Monday, June 21, 2010

CD Odyssey Disc 141: Loreena McKennitt

Time to take another trip down to my folksy past. I am in a bit of a hard rock phase right now, so the Odyssey’s ability to transport me into genres I don’t play as often is welcome indeed.

In fact, a side effect of this whole experience is that I am finding myself simultaneously interested in all different musical genres.

Disc 141 is...Parallel Dreams
Artist: Loreena McKennitt

Year of Release: 1989

What’s Up With The Cover?: Folk music is great, but the covers can be painful. Here we have Loreena McKennitt, sans hair product, trying to look mystical on the edge of a lake. Pictures like this always look like they were taken by a family friend, rather than professionally done. In Loreena’s defence, this album was before she broke ‘big’ on the Canadian folk scene – so the style budget was probably pretty tight.

How I Came To Know It: I heard a song from the album that followed this one, (1991's "The Visit”) and when I bought that album I was an instant fan. “Parallel Dreams” was me doing what I do best – drilling into the collection. It was the second Loreena McKennitt album I would buy.

How It Stacks Up: I have six Loreena McKennitt albums. Of the six, I’d put this one probably second or third, but more likely second.

Rating: 4 stars.

Loreena McKennitt is a great example of how talent and hard work can equal success without compromise. For most of her career she marketed her own CDs, with no management company - selling the discs from her own house, and running her own mail order business, in addition to writing, performing, producing and arranging her own tours. There is even some great footage of her going to record stores in New York to lobby managers to display her discs more prominently, or to play them while people shopped.

When “Parallel Dreams”, came out in 1989, McKennitt was still toiling in relative obscurity (at least I had never heard of her). It is a shame, too – so often the album right before an artist hits it big is some of their best work, but is overshadowed by what comes after.

Before we go any further, at this point a warning is in order. “Parallel Dreams” is not for the faint of heart. It is a hard core folk album, with very few of the pop sensibilities like we saw with the Dixie Chicks. This album is Celtic folk, where the lead instrument is a harp.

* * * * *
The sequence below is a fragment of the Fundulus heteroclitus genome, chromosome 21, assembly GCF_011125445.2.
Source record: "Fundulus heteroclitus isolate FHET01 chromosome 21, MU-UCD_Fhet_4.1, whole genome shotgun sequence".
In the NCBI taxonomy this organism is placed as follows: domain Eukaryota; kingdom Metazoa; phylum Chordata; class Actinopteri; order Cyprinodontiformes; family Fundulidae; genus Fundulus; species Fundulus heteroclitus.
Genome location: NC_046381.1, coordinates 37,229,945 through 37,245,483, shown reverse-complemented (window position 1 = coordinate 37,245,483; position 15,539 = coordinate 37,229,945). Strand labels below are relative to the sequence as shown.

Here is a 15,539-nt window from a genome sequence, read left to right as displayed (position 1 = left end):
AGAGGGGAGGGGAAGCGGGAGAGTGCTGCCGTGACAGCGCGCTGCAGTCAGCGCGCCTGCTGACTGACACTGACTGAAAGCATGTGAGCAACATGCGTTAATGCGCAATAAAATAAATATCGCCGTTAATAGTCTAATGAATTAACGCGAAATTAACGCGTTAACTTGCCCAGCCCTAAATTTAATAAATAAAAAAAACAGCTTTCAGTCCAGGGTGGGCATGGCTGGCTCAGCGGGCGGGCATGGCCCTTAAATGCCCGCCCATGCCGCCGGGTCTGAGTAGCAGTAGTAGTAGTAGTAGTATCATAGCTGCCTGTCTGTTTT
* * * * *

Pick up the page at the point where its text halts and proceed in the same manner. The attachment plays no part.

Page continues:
If you can get past that, then you’ll be well rewarded. McKennitt has a high, haunting voice that has few equals. Her later work adds a lot of more modern, new age elements but “Parallel Dreams” captures her in a very raw way, and lets her singing and storytelling come to the fore. When listening to this album, you really feel like you’ve been transported back to ancient Ireland or Scotland.

Of the eight tracks, McKennitt writes the music for seven, and the lyrics for four of the six that aren’t instrumentals. The other lyrics and music are ‘traditional’ which on Celtic folk records is…er…traditional.

I particularly enjoy the “Huron ‘Beltane’ Fire Dance", which I believe is McKennitt merging Huron Indian chants with fiddles inspired by the Celtic holiday of Beltane (she tackles the more famous holiday of ‘Samain’ on the album’s opening track, “Samain Night”). The “Fire Dance” has a rolling quality that makes you feel like you are dancing around a bonfire, even when you are actually in your car, stuck in traffic.

Bar none, however, the best song is the traditional, “Annachie Gordon”, a song about a young woman who wants to marry her true love, but is instead betrothed by her father to another man, who has (as Monty Python so aptly puts it) ‘great tracts of land.’

This song is a tragic tale, told in a time when people legitimately died of a broken heart. Of course, people still die of it, but modern medicine likes to call it something else these days to make us all feel a little bit more in control of our feelings. I have played “Annachie Gordon” easily one hundred times – and in the excitement of my youth, I’ve inflicted its full 8:22 on any number of victims over the years. It chokes me up every time.

While ‘Annachie Gordon’ is a five star folk song, there is one track on this album that annoys the hell out of me – that being “Dicken’s Dublin (The Palace)”. It is not enough that this song references one of my least favourite Victorian authors (as in – please sir, can I have some less?). No, added to this is some young English boy babbling on about life being tough in the streets of the city. If I want to hear about the down and out I prefer the master - Shane McGowan. Dickensian-inspired eight year olds need not apply.

Despite the abomination of “Dicken’s Dublin” this album is solid work, and has a couple of the better folk songs I’ve ever heard. It isn't the first Loreena McKennitt album I'd recommend, but it is probably the second.

Best tracks: Samain Night, Huron ‘Beltane’ Fire Dance, Annachie Gordon, Standing Stones.

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